THE LAST DITCH An Englishman returned after twenty years abroad blogs about liberty in Britain
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The Devil's Kitchen: An anniversary

For almost 800 years Magna Carta has been cited in arguments between free men. The ideas which make us who we are (and by us, I don't just mean the English, but the whole English-speaking world) began on the day King John, notorious from the Robin Hood legend, reluctantly signed.

DK is right to celebrate the anniversary, but makes the common mistake of saying that the Great Charter established the Great Writ, habeas corpus. In fact, it makes no mention of it. Blackstone cites the first recorded use of the Great Writ in 1305, but similar writs were issued earlier. Habeas corpus is a keystone of our freedoms, but Magna Carta did not set it in its place.

For me, Article 39 of Magna Carta is the most important;

(39) No free man shall be seized or imprisoned, or stripped of his rights or possessions, or outlawed or exiled, or deprived of his standing in any other way, nor will we proceed with force against him, or send others to do so, except by the lawful judgement of his equals or by the law of the land.

This established an Englishman's right to "trial by his peers." For a commoner, this meant trial by jury, which has done more to keep us free than any other invention of our fertile civilisation. When it has gone, and we may be apprehended, charged and judged by paid employees of the state, English civilisation will have ended. Every man, however sophisticated his argument, who proposes a limitation of jury trial is King John's spiritual heir and therefore your enemy.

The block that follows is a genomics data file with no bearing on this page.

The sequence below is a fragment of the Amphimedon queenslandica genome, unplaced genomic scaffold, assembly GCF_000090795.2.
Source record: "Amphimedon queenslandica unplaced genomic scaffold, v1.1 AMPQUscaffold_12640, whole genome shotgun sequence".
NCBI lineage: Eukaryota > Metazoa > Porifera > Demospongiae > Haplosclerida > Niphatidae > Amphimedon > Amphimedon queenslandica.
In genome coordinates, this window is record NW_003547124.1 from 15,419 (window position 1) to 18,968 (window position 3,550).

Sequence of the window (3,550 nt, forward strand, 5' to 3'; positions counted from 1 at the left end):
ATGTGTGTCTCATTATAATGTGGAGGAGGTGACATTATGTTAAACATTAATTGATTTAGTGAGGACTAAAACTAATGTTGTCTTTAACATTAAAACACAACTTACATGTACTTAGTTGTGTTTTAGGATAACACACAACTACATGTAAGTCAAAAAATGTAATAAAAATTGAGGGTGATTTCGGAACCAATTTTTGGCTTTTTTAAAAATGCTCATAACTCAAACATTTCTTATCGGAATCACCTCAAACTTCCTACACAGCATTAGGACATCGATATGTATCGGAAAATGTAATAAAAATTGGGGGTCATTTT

You may see Magna Carta online here and (significantly) here, where it is described as part of the "ancestry" of the US Constitution. You may read an English translation (the original was of course in Latin) here. You will relish such articles as

(40) To no one will we sell, to no one deny or delay right or justice.

but you will be disappointed by most of the others. Much of the document deals with the banal interests of the barons who forced King John to Runnymede long ago. Some of the language (for example about the Jews) is offensive to modern ears. That's why it is vital to understand that it is not what this document says that matters. It is what it did. For the first time in history, it limited the power of the state. It ended the rule of men and began the rule of law.

King John's subjects, even most of his barons, believed him God's choice of ruler. Yet Magna Carta set boundaries to his power. Few have read its words (and most would be disappointed by them) but that is why Englishmen cite the Great Charter whenever they feel threatened. That is why any man who does not revere it is no Englishman at all. The legend of the Great Charter is more important than the fact. It is the Robin Hood of legal history, while the state is - perennially - the Sheriff of Nottingham.

Magna Carta remains a great litmus test. Modern enemies of freedom have this in common with King John; they believe in the essential benevolence of the state and feel no need for it to be limited. Like him, they will be restrained only by force. Like him, they are keen to weaken any power but state power. Now, as then, the enemies of freedom may be detected by their desire to seize or imprison men without the lawful judgement of their peers. They may be detected by their desire to limit or abolish jury trial.

Almost 800 years after it was signed, it is vital that Englishmen who wish to remain free understand not what the Great Charter says, but why it matters. England will be England only for so long as they do.

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